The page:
Monday, September 15, 2003

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The New York Times editorial page never ceases to amuse

Yesterday the New York Times editorial on Iraq was about the failed Security Council negotiations over a new resolution. It being the Times, it was quite critical of the Bush administration:

After a summer of worsening news from Iraq, it is time to rethink America's postwar strategy...

Mr. Bush has so far failed to explain satisfactorily how he plans to secure Iraq without a crippling, indefinite American military commitment; speedily achieve Iraqi self-government; and share the burden of rebuilding Iraq's industries and society so the United States can leave on its own terms. And his maneuvering room may soon shrink, since the Democratic challengers are desperate to break out of the herd on Iraq. If Mr. Bush does not demonstrate a clear and convincing strategy soon, he may face political pressure to bring home American troops under conditions that would be embarrassing for America and perilous for the Middle East. Of all the possible scenarios, the most important one to avoid is a poll-driven scramble to bring the troops home that suffers the same lack of preparation the administration showed at the end of major combat.

OK, so far I'm almost in half-agreement with the editorial. Then we come to the next graf:

Moving forward will require new thinking from an administration that has shown little inclination to learn from its mistakes. The United States needs help from its allies in Europe, but those countries are unlikely to provide it unless Mr. Bush abandons his "my way or the highway" approach. Simply saying it's time to pay up, as Mr. Bush did last Sunday, does not begin to address the concerns of economically stressed allies who felt trampled before the war. The lingering strains were evident on Friday in Geneva, where Secretary of State Colin Powell quickly rejected France's proposal for an unrealistically rapid buildup to Iraqi elections in the spring. (emphasis added)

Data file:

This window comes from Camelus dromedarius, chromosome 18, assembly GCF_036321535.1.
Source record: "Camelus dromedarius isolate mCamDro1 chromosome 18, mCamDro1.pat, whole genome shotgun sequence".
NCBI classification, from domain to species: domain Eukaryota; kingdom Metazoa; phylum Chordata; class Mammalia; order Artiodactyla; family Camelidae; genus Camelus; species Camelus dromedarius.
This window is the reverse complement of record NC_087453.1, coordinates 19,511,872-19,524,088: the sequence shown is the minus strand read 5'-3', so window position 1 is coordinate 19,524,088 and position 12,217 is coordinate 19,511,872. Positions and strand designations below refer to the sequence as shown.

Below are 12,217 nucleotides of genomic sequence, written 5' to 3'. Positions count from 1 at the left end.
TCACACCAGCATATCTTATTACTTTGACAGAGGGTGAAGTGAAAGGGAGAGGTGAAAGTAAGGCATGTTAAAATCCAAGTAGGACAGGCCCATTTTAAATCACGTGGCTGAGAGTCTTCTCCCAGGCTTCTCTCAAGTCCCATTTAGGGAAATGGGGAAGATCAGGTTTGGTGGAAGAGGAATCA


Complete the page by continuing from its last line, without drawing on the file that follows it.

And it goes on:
Now, I'm a touch confused here. The editorial admits that the French were being unreasonable and ridiculous in their position on Iraq -- according to this VOA report, France wanted to turn over power to an Iraqi government next month. So why, exactly, is the Times is upset that Powell "quickly rejected" that proposal?

My guess: "lingering strains" between the Bush administration and the New York Times editorial page.

Let's hope time will heal these wounds.

For more on Iraq, check out OxBlog and this excellent backgrounder from the Economist. The latter points out that the Iraqis are slowly taking on more governing tasks:

The $20 billion allocation has also paved the way for America to transfer Iraq's budget to Iraqis. At present, Iraqi ministers complain bitterly about their American shadows; they felt left out in the cold by the 2003 budget, which was drawn up by the American administrator, Paul Bremer. The oil minister, for instance, said he had no idea how much was to be spent on rehabilitating the oilfields, and was told to seek finance on a case-by-case basis.

But Iraqi ministers have themselves helped to draw up the 2004 budget. For the first time in seven years, Iraqis will spend their own oil wealth. Few, under these circumstances, would relish handing responsibility back to the UN.

Iraqis will have a $13 billion budget in 2004, most of it from oil revenues, and all but $1 billion will be assigned for running costs, most of them salaries. The capital budget, the $20 billion, will be managed by Mr Bremer, with most of it going to the rebuilding and reform of Iraq's infrastructure. Of this, $6.6 billion will go to electricity, $2 billion to rehabilitate the oilfields, and much of the rest for public works.

posted by Dan on 09.15.03 at 11:17 AM


So why, exactly, is the Times is upset that Powell "quickly rejected" that proposal?

process over results

posted by: Hei Lun Chan on 09.15.03 at 11:17 AM [permalink]

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